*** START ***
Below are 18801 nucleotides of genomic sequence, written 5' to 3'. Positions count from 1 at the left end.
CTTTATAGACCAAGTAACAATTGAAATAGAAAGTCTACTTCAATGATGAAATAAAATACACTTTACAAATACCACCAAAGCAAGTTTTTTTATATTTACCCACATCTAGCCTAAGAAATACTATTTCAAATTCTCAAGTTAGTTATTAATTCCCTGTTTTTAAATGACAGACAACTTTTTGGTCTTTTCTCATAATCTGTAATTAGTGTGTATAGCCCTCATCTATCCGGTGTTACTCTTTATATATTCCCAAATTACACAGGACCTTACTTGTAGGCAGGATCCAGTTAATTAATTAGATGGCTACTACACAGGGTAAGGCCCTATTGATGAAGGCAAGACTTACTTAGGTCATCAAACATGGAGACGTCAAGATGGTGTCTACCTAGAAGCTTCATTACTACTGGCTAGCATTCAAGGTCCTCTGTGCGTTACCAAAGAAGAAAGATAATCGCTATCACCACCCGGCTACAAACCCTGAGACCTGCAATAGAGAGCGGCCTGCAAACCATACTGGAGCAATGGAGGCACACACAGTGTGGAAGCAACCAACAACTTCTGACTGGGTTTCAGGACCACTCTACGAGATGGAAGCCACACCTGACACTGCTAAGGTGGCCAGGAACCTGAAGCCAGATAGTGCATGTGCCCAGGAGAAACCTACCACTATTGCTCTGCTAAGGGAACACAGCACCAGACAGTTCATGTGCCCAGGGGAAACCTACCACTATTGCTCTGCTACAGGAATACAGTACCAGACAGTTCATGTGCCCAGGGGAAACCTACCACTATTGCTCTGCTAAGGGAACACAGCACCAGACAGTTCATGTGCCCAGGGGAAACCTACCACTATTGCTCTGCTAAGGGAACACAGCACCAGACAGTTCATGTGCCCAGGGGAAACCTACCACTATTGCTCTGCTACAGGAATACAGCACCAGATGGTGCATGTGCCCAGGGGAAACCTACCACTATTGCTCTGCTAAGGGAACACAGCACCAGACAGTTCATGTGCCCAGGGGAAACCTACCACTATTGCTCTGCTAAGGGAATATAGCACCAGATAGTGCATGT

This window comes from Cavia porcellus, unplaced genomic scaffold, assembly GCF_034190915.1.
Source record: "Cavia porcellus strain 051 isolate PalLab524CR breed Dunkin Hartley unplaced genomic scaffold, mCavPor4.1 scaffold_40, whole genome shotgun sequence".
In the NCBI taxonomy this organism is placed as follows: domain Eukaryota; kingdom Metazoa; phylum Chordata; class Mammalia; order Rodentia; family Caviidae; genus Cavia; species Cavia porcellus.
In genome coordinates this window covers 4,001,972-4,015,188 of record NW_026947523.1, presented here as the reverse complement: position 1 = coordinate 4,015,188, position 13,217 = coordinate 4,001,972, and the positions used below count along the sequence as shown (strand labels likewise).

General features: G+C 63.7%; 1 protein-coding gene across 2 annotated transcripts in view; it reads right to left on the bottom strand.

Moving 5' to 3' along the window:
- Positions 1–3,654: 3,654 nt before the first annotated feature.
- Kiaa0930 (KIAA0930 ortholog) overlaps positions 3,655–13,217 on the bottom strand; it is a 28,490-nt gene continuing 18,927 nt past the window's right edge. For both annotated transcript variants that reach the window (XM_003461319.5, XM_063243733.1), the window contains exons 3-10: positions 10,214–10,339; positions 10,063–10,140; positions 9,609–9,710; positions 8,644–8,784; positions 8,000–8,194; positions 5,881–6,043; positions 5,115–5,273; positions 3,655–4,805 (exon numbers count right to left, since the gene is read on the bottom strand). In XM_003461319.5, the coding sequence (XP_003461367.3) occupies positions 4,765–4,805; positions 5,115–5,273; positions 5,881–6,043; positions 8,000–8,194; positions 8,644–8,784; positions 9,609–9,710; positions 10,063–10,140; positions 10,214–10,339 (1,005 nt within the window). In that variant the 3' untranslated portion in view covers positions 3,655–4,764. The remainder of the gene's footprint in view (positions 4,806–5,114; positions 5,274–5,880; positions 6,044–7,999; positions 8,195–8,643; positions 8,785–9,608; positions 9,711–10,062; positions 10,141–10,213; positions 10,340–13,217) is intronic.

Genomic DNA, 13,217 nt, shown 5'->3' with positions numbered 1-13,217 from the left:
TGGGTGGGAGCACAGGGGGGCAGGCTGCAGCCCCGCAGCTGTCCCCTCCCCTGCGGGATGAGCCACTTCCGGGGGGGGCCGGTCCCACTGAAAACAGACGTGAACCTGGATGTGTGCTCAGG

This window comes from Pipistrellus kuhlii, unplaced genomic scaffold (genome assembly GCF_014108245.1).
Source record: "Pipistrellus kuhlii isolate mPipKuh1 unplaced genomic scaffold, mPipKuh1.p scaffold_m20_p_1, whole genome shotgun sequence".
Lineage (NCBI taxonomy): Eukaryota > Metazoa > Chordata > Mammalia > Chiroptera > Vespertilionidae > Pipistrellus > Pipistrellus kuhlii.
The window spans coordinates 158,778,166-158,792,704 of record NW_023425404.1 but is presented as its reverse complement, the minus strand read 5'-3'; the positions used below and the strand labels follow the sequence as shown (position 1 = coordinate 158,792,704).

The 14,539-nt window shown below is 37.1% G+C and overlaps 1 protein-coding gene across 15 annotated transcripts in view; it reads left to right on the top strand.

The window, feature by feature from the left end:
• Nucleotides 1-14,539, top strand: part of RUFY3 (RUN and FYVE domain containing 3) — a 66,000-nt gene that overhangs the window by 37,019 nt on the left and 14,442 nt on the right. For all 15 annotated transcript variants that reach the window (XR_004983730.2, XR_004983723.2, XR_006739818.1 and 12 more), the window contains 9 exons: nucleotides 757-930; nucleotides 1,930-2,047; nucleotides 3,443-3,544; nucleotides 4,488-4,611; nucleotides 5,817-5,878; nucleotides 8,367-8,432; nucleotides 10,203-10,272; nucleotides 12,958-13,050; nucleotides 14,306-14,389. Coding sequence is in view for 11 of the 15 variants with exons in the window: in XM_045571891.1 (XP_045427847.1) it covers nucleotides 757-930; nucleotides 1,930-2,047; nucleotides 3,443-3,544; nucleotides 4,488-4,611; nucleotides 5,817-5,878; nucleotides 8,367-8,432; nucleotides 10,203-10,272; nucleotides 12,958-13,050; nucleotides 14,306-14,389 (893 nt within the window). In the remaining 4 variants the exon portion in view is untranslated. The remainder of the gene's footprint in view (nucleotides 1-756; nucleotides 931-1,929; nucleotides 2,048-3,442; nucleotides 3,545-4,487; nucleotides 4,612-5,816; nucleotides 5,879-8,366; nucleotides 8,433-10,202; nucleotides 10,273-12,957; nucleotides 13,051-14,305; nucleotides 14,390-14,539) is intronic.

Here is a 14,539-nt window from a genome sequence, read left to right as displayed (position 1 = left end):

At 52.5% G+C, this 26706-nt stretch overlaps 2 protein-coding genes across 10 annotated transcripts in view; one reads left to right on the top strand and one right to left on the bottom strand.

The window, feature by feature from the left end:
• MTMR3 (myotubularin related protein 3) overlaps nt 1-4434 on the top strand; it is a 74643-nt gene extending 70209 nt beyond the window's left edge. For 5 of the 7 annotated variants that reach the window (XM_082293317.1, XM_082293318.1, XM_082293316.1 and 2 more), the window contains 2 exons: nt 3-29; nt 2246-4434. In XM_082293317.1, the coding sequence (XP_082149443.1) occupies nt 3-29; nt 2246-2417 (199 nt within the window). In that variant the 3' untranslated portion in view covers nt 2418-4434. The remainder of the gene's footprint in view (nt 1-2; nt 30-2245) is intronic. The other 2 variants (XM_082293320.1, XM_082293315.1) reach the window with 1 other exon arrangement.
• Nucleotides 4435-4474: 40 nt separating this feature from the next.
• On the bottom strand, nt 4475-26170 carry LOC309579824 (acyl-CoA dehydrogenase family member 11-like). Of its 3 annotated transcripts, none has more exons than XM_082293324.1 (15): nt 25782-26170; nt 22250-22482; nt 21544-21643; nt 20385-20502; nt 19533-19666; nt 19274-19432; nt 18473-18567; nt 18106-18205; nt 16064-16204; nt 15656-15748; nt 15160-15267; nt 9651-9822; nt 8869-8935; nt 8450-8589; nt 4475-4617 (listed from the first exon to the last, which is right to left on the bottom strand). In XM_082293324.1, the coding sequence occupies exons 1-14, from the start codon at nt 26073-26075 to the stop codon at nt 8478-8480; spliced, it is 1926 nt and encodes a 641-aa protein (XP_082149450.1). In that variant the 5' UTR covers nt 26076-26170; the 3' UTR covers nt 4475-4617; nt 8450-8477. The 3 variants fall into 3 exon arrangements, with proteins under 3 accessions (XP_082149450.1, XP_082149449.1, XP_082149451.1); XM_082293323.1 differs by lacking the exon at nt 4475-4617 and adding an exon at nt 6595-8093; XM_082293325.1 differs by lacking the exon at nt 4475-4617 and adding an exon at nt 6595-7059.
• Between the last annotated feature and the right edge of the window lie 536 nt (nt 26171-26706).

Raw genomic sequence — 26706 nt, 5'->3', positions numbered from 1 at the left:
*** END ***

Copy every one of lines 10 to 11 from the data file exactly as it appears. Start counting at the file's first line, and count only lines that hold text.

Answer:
- Kiaa0930 (KIAA0930 ortholog) overlaps positions 3,655–13,217 on the bottom strand; it is a 28,490-nt gene continuing 18,927 nt past the window's right edge. For both annotated transcript variants that reach the window (XM_003461319.5, XM_063243733.1), the window contains exons 3-10: positions 10,214–10,339; positions 10,063–10,140; positions 9,609–9,710; positions 8,644–8,784; positions 8,000–8,194; positions 5,881–6,043; positions 5,115–5,273; positions 3,655–4,805 (exon numbers count right to left, since the gene is read on the bottom strand). In XM_003461319.5, the coding sequence (XP_003461367.3) occupies positions 4,765–4,805; positions 5,115–5,273; positions 5,881–6,043; positions 8,000–8,194; positions 8,644–8,784; positions 9,609–9,710; positions 10,063–10,140; positions 10,214–10,339 (1,005 nt within the window). In that variant the 3' untranslated portion in view covers positions 3,655–4,764. The remainder of the gene's footprint in view (positions 4,806–5,114; positions 5,274–5,880; positions 6,044–7,999; positions 8,195–8,643; positions 8,785–9,608; positions 9,711–10,062; positions 10,141–10,213; positions 10,340–13,217) is intronic.

Genomic DNA, 13,217 nt, shown 5'->3' with positions numbered 1-13,217 from the left: